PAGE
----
The trope of the hostile West was not forgotten either. The staunchly pro-Kremlin radio and TV host Vladimir Solovyov suggested on one of his shows that the protests in Yekaterinburg went “according to the manuals.” That catchphrase usually signals that the events in question were planned by some Western masterminds. The protests were “an attempt to stage a Maidan in the center of Russia” and a “mockery of Eastern Orthodoxy by American agents of influence,” Solovyov said. “The demons who protested in the park in Yekaterinburg,” Solovyov suggested, were somehow connected to the United States. “Is it a coincidence that all this happened right at the time of Pompeo’s visit?” he inquired, referring to a recent visit by the U.S. secretary of state Mike Pompeo to the Russian resort city of Sochi.
“What would you say to the fact that one of the organizers of the protests is a top manager at an American holding?” Solovyov continued, apparently referring to the company Hearst Shkulev Media, which owns a local website whose executive took part in the protests. To be clear, Russian legislation caps foreign ownership of media at 20 percent, and that is exactly the stake an American partner company owns in Hearst Shkulev Media, which is majority owned by Viktor Shkulev, a Russian media entrepreneur.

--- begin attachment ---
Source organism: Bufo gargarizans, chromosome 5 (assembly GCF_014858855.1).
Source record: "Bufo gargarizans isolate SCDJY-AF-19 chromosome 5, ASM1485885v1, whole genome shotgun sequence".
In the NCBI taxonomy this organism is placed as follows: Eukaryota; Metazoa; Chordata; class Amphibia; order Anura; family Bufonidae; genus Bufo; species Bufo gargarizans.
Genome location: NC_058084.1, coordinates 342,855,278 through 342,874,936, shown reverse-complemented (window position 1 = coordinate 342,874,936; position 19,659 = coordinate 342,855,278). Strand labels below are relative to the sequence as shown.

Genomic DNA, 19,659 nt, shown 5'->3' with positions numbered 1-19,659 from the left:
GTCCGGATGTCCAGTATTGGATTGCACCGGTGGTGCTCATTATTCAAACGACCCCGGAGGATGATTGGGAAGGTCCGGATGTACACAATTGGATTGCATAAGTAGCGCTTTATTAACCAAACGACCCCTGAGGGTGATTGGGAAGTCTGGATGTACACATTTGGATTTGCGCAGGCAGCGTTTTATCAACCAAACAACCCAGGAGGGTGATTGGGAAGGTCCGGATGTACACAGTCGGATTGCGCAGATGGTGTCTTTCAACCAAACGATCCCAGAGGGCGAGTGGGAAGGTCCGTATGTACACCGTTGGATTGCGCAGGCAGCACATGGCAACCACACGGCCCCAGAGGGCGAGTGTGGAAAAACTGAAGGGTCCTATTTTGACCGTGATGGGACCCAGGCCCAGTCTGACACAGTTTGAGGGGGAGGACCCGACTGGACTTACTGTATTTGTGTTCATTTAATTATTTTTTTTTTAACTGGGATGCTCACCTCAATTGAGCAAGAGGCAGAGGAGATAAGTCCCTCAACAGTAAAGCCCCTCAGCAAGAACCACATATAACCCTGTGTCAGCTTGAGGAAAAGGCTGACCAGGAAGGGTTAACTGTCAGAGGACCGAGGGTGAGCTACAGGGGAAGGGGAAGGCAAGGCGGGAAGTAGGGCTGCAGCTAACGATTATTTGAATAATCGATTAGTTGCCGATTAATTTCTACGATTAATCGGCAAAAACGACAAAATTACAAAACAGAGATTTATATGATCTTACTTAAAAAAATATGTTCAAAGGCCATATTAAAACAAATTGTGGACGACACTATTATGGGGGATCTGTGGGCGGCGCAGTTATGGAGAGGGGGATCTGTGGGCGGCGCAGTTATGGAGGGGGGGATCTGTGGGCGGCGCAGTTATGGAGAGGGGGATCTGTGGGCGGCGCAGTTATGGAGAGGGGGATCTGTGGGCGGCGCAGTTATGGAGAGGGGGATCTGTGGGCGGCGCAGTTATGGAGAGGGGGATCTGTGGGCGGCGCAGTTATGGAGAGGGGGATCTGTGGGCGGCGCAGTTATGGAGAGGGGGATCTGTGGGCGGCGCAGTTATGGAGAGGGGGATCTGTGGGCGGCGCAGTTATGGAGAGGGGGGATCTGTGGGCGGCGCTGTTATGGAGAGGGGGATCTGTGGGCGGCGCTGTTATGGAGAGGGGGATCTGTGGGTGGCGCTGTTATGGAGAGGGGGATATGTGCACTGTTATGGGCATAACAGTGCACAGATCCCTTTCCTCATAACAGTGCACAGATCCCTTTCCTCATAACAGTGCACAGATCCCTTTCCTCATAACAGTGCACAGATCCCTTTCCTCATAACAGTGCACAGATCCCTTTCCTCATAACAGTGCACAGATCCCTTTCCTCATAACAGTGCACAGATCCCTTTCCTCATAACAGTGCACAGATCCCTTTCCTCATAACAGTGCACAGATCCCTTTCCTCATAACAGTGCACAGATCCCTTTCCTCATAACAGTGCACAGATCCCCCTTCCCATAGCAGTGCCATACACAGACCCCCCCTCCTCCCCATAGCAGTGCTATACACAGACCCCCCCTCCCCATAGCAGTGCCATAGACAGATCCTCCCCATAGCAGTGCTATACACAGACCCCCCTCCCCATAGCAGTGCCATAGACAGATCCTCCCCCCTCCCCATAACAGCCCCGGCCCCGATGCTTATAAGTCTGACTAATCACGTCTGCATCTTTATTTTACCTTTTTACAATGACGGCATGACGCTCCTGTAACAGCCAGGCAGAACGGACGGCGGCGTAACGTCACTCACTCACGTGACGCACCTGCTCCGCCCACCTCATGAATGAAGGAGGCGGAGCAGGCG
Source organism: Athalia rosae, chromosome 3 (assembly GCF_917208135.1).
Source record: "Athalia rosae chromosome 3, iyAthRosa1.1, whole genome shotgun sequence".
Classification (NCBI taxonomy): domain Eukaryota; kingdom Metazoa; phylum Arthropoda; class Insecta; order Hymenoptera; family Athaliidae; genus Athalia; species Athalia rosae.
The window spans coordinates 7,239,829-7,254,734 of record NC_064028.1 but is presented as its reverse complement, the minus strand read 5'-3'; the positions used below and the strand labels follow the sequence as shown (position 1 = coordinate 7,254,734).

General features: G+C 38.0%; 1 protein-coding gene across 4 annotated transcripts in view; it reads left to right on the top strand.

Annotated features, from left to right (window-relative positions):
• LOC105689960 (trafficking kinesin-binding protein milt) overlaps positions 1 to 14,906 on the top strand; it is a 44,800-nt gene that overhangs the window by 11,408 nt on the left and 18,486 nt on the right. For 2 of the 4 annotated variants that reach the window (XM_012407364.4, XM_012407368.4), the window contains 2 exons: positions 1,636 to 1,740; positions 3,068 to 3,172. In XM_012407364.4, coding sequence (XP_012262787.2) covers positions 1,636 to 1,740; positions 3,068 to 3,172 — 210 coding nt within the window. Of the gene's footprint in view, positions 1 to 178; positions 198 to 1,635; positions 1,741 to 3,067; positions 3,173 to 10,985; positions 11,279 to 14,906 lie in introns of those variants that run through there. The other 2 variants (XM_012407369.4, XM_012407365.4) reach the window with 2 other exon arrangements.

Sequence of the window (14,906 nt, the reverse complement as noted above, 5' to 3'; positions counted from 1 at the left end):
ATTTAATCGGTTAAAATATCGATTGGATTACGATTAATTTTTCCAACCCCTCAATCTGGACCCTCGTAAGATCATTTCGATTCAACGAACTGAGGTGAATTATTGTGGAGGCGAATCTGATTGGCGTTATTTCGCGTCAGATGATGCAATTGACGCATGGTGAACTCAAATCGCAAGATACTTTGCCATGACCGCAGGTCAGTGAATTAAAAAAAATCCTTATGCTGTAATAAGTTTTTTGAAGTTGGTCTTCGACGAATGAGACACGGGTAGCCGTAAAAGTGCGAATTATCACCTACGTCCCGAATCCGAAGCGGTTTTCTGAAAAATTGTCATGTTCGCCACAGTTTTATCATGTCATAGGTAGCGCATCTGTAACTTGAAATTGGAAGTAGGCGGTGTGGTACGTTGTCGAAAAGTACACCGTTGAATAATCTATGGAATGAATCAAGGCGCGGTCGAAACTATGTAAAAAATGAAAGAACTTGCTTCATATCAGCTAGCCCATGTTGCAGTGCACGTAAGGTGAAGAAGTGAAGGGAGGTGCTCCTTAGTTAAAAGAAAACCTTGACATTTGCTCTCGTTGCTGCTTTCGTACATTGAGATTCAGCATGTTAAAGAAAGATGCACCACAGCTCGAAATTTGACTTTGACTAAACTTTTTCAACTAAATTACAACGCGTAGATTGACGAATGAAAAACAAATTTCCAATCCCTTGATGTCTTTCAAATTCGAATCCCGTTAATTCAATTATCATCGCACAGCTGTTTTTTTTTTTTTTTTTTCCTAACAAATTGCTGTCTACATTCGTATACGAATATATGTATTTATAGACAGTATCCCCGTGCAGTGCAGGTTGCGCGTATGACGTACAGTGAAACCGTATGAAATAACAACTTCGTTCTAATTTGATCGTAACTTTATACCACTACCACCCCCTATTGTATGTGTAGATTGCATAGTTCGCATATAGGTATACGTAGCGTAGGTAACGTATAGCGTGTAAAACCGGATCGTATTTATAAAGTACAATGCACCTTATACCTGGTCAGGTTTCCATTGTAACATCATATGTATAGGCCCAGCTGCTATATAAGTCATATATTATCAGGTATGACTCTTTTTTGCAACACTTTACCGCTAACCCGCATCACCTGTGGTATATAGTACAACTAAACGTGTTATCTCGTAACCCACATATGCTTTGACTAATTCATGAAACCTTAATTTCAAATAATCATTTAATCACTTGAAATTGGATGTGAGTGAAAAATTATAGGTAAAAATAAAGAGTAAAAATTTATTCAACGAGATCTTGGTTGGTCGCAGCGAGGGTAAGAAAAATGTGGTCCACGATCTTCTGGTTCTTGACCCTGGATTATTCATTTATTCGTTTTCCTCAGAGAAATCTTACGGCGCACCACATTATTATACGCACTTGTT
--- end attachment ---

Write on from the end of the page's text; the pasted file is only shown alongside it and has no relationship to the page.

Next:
The right-wing website Tsargrad also cited an American connection, calling Rinat Nizamov, the Hearst Shkulev executive, “the right and the left hand of the U.S. in the Urals.” Tsargrad went even further, quoting Sergei Gavrilov, a Duma MP, as saying that “‘color revolution” techniques were being tested in crucial parts of Russia and the pretexts [for such tests] can be very different,” giving as examples Aeroflot’s Superjet crash and the construction of the cathedral in Yekaterinburg.